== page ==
Now, it takes three sweeps of conventional radar — each taking 4.5 seconds, or nearly 14 seconds total — for an air traffic controller to determine a plane's location. And that's for planes that are relatively close to a radar site. Aircraft are kept miles apart to compensate for the imprecision in knowing a plane's exact location.
With the GPS-driven satellite system that's part of NextGen, planes would receive a satellite signal at the rate of one pulse per second, then triangulate that signal against the known position of small GPS ground stations to pinpoint a plane's position.
It also would instantly know a plane's altitude, speed and direction. That kind of precision would let planes fly more closely together, greatly increasing the capacity of the nation's airways.
There are other important technologies that make up the broader NextGen program. Each has a confusing, complicated name and a shorthand acronym such as RNAV, RNP and SWIM.
James Burnley, a Washington attorney who served as the last Transportation secretary in the Reagan administration in 1987-89, says the complexity of NextGen is one of the reasons the new system hasn't gained funding, despite its obvious benefits.
The acronyms alone can cause the eyes of even members of congressional committees with oversight over the FAA to glaze over, he says. To make their case for spending $20 billion quickly, the airlines need to talk in economic terms, not technical ones.
There's an economic case to be made. The congressional Joint Economic Committee reported last year that in 2007 air traffic control-related congestion and delays cost the U.S. economy $41 billion. That included $19 billion in extra operating costs on fuel, labor, aircraft maintenance and the lost use of delayed planes. It also included $12 billion in reduced productivity for the passengers traveling and $10 billion in added spending for food and lodging for travelers.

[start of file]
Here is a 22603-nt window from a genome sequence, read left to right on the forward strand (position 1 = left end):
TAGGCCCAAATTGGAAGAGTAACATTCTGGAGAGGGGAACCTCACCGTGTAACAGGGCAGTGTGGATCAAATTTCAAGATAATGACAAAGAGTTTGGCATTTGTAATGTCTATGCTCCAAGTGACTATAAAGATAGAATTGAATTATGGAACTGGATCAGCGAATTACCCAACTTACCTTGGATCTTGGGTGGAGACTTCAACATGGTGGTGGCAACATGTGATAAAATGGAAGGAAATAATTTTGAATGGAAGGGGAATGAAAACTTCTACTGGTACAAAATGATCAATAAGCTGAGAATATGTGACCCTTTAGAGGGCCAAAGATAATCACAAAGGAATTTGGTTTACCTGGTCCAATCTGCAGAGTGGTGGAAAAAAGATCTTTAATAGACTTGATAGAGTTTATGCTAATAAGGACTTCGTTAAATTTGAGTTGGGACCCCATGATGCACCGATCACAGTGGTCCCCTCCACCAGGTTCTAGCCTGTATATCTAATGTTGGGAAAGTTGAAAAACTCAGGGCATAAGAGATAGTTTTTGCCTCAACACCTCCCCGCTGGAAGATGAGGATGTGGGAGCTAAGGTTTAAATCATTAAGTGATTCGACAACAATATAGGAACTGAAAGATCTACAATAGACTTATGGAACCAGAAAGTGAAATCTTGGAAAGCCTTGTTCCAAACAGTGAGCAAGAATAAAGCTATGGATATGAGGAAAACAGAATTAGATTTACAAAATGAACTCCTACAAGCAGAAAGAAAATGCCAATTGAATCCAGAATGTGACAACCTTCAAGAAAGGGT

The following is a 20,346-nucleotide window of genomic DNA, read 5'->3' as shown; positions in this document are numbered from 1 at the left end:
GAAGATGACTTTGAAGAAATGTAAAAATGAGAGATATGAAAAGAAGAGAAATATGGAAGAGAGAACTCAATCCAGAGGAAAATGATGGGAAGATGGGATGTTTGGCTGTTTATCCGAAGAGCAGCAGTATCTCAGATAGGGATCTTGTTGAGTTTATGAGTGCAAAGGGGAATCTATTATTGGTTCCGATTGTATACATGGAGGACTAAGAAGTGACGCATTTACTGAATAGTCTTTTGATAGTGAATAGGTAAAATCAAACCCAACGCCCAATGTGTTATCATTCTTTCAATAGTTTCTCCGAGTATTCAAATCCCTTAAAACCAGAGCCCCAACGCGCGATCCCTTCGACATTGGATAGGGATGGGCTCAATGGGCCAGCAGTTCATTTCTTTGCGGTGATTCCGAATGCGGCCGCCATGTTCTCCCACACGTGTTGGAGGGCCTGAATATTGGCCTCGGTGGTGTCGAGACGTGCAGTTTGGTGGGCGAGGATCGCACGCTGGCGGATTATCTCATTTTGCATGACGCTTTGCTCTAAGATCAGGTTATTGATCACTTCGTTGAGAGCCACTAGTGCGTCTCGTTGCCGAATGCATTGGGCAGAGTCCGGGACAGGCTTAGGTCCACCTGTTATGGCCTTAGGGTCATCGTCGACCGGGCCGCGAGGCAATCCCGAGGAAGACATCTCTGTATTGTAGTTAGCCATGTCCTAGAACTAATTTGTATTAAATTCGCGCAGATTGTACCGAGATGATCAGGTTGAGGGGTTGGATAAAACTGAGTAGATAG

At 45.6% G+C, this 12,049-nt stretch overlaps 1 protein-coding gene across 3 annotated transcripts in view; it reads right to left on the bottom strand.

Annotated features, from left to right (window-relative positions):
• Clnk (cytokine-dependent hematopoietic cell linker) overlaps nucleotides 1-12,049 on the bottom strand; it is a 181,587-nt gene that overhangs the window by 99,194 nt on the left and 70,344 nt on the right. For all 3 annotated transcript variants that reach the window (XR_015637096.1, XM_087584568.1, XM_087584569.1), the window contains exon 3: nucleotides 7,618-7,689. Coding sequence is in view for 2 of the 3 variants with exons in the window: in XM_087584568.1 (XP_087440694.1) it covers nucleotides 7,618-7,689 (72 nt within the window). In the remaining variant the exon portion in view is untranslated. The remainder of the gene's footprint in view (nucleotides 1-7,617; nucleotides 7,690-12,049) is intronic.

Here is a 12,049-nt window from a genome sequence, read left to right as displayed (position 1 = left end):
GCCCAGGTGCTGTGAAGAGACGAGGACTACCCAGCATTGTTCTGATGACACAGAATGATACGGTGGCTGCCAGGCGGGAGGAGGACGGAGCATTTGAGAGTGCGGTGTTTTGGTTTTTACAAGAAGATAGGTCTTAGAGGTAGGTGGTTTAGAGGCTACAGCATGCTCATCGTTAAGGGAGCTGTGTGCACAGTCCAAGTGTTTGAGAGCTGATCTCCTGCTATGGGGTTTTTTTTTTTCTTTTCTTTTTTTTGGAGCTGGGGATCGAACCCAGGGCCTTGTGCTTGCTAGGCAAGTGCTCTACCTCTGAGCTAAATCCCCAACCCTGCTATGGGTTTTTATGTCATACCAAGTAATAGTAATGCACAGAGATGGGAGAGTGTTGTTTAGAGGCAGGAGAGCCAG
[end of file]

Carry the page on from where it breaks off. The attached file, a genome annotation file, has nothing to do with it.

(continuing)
However, Burnley says, the airlines couldn't make that case quickly and clearly enough to get money for NextGen into the stimulus legislation — despite it being an upgrade to the nation's infrastructure that could provide long-term economic benefits.
Leadership up in the air
Burnley says that the NextGen cause wasn't helped when Ray LaHood, Obama's choice as the secretary of Transportation, hadn't been confirmed during most of the stimulus bill debate.
Nor had Obama named an administrator of the Federal Aviation Administration, which oversees air safety and traffic control. Randy Babbitt, a veteran industry consultant and former national head of the Air Line Pilots Association, has since been nominated.
"No one was sure who it was that was going to lead in making the case for NextGen being sped up," Burnley said.
ATA spokesman David Castelveter says it would be wrong to characterize the airlines' push for full funding of NextGen as a "campaign."
"I don't know that we'll be using grass-roots efforts with letter-writing campaigns and advertising and those type of things," he says. "But there's certainly a big effort underway. It's our top priority because it's a way of spending government money in a way that's going to deliver billions and billions of dollars in benefits to consumers and the nation's economy."